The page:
There is also a piece by Tikao based on words by Hirini Melbourne (of that first generation – after the elders whose knowledge was passed to them -- who revived taonga puoro with Richard Nunns and Brian Flintoff) which includes an archival recording of the late Melbourne.

There is a lot of recent and ancient history in these recordings.

Outstanding.

You can hear and buy this album at bandcamp here

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Tania Giannouli Trio: In Fading Light

RAT_D105_3362Greek pianist/composer Tania Giannouli has delivered a number of interesting and musically diverse albums for Rattle, among them those with her ensemble, with saxophonist/clarinetist Paulo Chagas and with taonga puoro player Rob Thorne and Rattle's Steve Garden add sonic effects.

So it's fair to say it would be unwise to predict just what type of jazz/improvised music she would deliver with her trio of trumpeter Andreas Polyzogopoulos and oud player Kyriakos Tapakis.

Certainly the lack of a rhythm section frees these pieces and allows them space to take flight (as on the yearning, nine minute Hinemoa's Lament) or create a mood of stateless unease (the appropriately titled and turbulent Disquiet).

There is quiet here too (Inland Sea and the title track right at the end). 

Tania Giannouli makes jazz of the kind where improvisation is just the starting point and somewhere out there -- or something deep inside -- is the aim.

You can hear and buy this album at bandcamp here

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Matthew Marshall: Brighter Than Blue

RAT_D108_3362Acoustic guitarist Matthew Marshall's debut album for Rattle was the delightful solo album Fragments which was a collection of pieces he had recorded for Radio NZ in the mid Nineties. The album was nominated in the classical category at the 2020 Aotearoa Music Awards.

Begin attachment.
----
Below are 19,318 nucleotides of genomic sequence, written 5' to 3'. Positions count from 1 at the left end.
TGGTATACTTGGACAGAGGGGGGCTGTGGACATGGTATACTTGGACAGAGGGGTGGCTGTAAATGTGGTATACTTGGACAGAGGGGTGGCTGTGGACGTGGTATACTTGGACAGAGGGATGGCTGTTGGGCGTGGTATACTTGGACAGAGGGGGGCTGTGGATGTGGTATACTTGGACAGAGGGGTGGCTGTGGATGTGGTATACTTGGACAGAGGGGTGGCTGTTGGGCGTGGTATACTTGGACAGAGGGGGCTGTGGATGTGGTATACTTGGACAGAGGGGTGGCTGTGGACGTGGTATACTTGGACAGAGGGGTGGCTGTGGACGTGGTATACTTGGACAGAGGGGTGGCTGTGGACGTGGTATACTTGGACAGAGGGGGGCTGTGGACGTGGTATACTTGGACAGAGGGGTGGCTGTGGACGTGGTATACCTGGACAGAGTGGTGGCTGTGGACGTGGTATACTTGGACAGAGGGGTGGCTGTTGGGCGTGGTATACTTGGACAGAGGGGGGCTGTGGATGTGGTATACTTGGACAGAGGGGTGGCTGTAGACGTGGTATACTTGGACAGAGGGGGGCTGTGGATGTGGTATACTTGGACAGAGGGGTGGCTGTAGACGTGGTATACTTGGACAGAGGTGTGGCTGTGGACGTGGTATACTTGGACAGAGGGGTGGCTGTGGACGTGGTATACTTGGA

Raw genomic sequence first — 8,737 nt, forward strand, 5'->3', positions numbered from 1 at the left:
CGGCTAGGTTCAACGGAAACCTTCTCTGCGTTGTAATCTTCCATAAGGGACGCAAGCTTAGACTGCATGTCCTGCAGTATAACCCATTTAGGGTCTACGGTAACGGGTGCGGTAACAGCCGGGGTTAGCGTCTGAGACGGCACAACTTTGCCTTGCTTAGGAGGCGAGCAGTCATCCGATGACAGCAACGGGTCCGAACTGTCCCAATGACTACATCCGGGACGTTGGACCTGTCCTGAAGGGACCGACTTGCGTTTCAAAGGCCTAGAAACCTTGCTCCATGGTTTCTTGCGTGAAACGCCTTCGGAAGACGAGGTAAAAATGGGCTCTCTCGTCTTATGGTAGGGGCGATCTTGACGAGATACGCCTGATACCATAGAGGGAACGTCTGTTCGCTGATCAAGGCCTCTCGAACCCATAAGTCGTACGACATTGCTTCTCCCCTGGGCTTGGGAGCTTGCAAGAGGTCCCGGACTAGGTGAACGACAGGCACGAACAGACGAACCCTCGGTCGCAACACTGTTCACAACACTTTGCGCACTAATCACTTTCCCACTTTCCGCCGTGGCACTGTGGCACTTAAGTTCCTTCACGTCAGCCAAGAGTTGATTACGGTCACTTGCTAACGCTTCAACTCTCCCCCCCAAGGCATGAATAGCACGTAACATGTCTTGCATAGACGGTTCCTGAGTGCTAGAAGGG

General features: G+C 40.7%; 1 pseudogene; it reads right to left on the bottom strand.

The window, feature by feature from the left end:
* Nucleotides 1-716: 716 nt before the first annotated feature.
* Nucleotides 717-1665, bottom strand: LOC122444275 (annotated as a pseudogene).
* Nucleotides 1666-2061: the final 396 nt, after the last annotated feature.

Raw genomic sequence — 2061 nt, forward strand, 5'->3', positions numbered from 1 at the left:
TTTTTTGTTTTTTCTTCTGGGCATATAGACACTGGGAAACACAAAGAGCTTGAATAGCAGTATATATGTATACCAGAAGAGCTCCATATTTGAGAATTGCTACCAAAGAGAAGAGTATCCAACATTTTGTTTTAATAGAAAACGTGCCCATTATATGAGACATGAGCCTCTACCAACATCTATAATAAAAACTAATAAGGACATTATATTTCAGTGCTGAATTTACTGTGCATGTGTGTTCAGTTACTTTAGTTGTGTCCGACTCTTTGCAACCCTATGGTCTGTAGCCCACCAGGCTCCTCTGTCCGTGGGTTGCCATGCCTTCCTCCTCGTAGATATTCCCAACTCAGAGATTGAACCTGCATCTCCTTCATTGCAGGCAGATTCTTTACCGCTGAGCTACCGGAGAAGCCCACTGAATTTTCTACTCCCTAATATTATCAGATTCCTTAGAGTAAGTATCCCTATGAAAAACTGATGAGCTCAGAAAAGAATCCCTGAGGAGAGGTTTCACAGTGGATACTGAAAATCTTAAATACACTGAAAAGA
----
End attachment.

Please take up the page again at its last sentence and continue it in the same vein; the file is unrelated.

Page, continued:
These four works by New Zealand composers (Philip Norman, Anthony Ritchie and Kenneth Young) were recorded in 2017 and 2019 in various studios and it's a measure of Marshall's gifts that on the same day in November '17 he recorded Ritchie's Autumn Moods with cellist Heleen du Plessis and Young's Suite with violinist Tessa Petersen, each composer writing in very different idioms and conjuring up equally distinctive emotions.

The major work here is It's Love, Isn't It? his commissioned piece using Norman's music for guitar paired with a selection of 15 short poems by Alistair Te Ariki Campbell and Meg Campbell – from their '08 collection of the same title – read by Sir Jon Trimmer and Dame Kate Harcourt.

Another album of interesting and often elegant miniatures by Marshall, but this time reaching into the co-joined realm of spoken and musical poetry.

You can hear and buy this album at bandcamp here

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There you go, five albums in five days from Rattle. And the year isn't over yet. Check out the label here.

For other reviews of Rattle albums and interviews with artists at Elsewhere start here.